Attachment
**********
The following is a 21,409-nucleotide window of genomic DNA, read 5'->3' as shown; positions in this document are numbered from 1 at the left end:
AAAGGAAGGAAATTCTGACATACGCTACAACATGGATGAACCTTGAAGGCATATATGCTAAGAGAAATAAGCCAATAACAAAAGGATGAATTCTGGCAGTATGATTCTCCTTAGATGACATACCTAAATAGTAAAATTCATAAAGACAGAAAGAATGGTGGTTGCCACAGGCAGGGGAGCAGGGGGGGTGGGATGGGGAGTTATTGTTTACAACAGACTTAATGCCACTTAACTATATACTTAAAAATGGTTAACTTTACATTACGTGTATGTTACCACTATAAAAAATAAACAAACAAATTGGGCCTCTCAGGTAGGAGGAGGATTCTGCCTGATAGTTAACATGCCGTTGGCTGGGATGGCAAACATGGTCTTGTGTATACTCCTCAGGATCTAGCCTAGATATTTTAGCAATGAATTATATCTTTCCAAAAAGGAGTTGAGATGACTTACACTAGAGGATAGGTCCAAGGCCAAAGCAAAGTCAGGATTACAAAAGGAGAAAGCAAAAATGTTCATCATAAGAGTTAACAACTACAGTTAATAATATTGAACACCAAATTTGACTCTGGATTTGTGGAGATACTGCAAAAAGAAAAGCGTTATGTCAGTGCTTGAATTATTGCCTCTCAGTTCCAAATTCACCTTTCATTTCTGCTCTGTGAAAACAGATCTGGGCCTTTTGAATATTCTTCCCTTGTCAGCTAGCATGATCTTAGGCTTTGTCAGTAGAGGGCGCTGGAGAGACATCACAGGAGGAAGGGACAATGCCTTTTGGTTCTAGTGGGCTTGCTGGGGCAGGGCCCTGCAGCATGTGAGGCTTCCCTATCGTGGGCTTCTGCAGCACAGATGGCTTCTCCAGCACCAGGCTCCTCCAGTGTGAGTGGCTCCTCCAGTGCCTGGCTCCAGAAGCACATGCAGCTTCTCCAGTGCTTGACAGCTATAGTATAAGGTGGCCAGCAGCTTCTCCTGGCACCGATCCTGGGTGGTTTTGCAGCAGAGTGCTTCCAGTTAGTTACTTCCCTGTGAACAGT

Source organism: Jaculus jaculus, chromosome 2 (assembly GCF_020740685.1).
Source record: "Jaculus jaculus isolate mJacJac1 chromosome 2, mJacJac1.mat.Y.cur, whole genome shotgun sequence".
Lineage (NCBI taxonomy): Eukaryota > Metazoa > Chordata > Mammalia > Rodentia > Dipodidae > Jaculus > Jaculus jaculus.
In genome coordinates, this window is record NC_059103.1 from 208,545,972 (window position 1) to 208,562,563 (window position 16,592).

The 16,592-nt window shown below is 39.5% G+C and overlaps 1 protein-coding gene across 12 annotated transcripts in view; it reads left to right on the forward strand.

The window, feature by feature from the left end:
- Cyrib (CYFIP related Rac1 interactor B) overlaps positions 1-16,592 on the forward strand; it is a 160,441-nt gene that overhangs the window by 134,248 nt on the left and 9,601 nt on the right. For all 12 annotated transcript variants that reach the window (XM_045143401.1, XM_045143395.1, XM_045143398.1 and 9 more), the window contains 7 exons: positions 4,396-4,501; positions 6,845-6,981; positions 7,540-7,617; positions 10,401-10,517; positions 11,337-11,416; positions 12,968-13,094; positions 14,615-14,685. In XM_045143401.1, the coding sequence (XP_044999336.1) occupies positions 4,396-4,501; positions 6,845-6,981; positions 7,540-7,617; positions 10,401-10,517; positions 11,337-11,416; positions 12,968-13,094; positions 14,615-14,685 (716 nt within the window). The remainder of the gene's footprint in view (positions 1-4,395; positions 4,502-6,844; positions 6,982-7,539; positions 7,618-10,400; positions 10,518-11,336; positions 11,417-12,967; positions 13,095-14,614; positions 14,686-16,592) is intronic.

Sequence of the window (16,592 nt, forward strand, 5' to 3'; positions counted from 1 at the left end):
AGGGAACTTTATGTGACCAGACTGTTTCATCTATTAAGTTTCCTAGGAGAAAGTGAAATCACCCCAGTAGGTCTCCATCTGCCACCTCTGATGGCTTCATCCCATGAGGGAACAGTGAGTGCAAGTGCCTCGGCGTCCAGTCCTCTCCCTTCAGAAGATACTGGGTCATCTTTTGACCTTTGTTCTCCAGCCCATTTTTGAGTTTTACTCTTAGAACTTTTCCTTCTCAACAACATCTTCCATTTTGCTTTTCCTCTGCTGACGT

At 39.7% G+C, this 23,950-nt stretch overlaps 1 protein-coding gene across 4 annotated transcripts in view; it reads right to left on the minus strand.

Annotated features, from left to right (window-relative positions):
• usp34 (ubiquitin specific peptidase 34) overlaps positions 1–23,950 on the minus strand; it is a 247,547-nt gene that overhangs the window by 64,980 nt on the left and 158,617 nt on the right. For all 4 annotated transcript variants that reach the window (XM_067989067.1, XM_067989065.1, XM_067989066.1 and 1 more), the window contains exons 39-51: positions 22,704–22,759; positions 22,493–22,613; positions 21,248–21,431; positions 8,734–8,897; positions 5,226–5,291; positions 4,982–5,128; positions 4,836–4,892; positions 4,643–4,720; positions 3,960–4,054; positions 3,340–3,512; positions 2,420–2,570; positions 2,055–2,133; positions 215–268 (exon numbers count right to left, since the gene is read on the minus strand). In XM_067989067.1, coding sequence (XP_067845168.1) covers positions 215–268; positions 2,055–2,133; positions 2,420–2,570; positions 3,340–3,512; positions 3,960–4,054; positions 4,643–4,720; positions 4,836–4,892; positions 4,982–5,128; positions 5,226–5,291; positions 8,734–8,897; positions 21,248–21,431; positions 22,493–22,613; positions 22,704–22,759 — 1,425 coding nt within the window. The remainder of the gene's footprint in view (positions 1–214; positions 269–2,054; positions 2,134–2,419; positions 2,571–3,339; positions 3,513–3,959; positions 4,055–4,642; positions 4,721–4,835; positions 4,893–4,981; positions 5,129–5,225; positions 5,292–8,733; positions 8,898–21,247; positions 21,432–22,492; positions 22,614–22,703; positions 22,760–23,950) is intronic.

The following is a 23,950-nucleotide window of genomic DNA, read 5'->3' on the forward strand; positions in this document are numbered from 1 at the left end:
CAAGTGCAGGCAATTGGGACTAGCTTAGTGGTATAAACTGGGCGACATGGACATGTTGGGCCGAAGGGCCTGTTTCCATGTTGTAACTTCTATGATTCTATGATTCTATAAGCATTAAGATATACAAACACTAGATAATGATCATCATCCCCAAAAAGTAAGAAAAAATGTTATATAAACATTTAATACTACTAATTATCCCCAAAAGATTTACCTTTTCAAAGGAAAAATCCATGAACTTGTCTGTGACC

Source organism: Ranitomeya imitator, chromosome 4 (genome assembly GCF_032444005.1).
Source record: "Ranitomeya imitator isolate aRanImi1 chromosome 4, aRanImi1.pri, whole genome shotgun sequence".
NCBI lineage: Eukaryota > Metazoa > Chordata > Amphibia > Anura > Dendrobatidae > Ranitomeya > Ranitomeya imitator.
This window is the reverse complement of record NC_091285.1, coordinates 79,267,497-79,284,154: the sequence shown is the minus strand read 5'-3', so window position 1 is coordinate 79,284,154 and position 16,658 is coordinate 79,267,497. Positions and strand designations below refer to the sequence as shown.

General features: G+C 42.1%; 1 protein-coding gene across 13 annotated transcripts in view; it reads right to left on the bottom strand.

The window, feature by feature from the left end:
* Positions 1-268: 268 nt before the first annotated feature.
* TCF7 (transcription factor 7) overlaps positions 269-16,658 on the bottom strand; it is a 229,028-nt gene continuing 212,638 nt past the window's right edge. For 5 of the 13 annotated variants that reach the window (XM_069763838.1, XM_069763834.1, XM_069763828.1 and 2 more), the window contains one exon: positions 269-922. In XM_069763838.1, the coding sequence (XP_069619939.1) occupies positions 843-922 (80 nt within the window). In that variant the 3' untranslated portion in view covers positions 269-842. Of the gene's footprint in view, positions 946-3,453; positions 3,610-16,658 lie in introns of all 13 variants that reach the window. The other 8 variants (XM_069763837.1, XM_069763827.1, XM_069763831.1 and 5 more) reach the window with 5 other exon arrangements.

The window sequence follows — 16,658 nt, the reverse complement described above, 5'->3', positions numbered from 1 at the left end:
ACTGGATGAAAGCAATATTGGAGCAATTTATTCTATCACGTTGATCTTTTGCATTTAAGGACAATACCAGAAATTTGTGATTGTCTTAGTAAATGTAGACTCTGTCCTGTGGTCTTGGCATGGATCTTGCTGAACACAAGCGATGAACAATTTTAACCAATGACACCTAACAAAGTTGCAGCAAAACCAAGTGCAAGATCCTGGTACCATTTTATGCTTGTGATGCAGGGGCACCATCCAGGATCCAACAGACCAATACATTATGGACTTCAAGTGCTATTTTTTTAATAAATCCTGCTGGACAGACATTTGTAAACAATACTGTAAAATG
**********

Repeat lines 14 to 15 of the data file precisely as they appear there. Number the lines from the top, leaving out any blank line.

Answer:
• usp34 (ubiquitin specific peptidase 34) overlaps positions 1–23,950 on the minus strand; it is a 247,547-nt gene that overhangs the window by 64,980 nt on the left and 158,617 nt on the right. For all 4 annotated transcript variants that reach the window (XM_067989067.1, XM_067989065.1, XM_067989066.1 and 1 more), the window contains exons 39-51: positions 22,704–22,759; positions 22,493–22,613; positions 21,248–21,431; positions 8,734–8,897; positions 5,226–5,291; positions 4,982–5,128; positions 4,836–4,892; positions 4,643–4,720; positions 3,960–4,054; positions 3,340–3,512; positions 2,420–2,570; positions 2,055–2,133; positions 215–268 (exon numbers count right to left, since the gene is read on the minus strand). In XM_067989067.1, coding sequence (XP_067845168.1) covers positions 215–268; positions 2,055–2,133; positions 2,420–2,570; positions 3,340–3,512; positions 3,960–4,054; positions 4,643–4,720; positions 4,836–4,892; positions 4,982–5,128; positions 5,226–5,291; positions 8,734–8,897; positions 21,248–21,431; positions 22,493–22,613; positions 22,704–22,759 — 1,425 coding nt within the window. The remainder of the gene's footprint in view (positions 1–214; positions 269–2,054; positions 2,134–2,419; positions 2,571–3,339; positions 3,513–3,959; positions 4,055–4,642; positions 4,721–4,835; positions 4,893–4,981; positions 5,129–5,225; positions 5,292–8,733; positions 8,898–21,247; positions 21,432–22,492; positions 22,614–22,703; positions 22,760–23,950) is intronic.

The following is a 23,950-nucleotide window of genomic DNA, read 5'->3' on the forward strand; positions in this document are numbered from 1 at the left end: